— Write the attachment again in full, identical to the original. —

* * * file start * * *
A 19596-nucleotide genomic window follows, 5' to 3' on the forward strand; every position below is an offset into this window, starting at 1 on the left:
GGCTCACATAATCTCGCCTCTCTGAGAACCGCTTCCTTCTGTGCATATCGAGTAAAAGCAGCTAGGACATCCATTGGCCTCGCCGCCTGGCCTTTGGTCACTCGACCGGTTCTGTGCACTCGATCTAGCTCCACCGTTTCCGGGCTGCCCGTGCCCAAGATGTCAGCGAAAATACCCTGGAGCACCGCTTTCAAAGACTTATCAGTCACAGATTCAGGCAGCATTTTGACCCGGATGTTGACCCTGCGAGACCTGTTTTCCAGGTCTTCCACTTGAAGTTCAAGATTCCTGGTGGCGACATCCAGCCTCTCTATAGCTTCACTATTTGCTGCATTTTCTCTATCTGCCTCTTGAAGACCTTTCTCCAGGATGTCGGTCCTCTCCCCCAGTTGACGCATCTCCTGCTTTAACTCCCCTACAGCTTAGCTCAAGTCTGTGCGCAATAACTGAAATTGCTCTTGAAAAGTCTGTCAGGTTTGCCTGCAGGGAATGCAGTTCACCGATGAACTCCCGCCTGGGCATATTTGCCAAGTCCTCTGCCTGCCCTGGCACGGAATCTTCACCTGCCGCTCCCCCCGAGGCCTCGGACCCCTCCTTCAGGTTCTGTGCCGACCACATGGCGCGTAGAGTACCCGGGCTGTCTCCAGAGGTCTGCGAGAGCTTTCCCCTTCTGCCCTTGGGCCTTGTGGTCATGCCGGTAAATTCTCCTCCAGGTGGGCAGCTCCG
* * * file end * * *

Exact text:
A 19596-nucleotide genomic window follows, 5' to 3' on the forward strand; every position below is an offset into this window, starting at 1 on the left:
GGCTCACATAATCTCGCCTCTCTGAGAACCGCTTCCTTCTGTGCATATCGAGTAAAAGCAGCTAGGACATCCATTGGCCTCGCCGCCTGGCCTTTGGTCACTCGACCGGTTCTGTGCACTCGATCTAGCTCCACCGTTTCCGGGCTGCCCGTGCCCAAGATGTCAGCGAAAATACCCTGGAGCACCGCTTTCAAAGACTTATCAGTCACAGATTCAGGCAGCATTTTGACCCGGATGTTGACCCTGCGAGACCTGTTTTCCAGGTCTTCCACTTGAAGTTCAAGATTCCTGGTGGCGACATCCAGCCTCTCTATAGCTTCACTATTTGCTGCATTTTCTCTATCTGCCTCTTGAAGACCTTTCTCCAGGATGTCGGTCCTCTCCCCCAGTTGACGCATCTCCTGCTTTAACTCCCCTACAGCTTAGCTCAAGTCTGTGCGCAATAACTGAAATTGCTCTTGAAAAGTCTGTCAGGTTTGCCTGCAGGGAATGCAGTTCACCGATGAACTCCCGCCTGGGCATATTTGCCAAGTCCTCTGCCTGCCCTGGCACGGAATCTTCACCTGCCGCTCCCCCCGAGGCCTCGGACCCCTCCTTCAGGTTCTGTGCCGACCACATGGCGCGTAGAGTACCCGGGCTGTCTCCAGAGGTCTGCGAGAGCTTTCCCCTTCTGCCCTTGGGCCTTGTGGTCATGCCGGTAAATTCTCCTCCAGGTGGGCAGCTCCG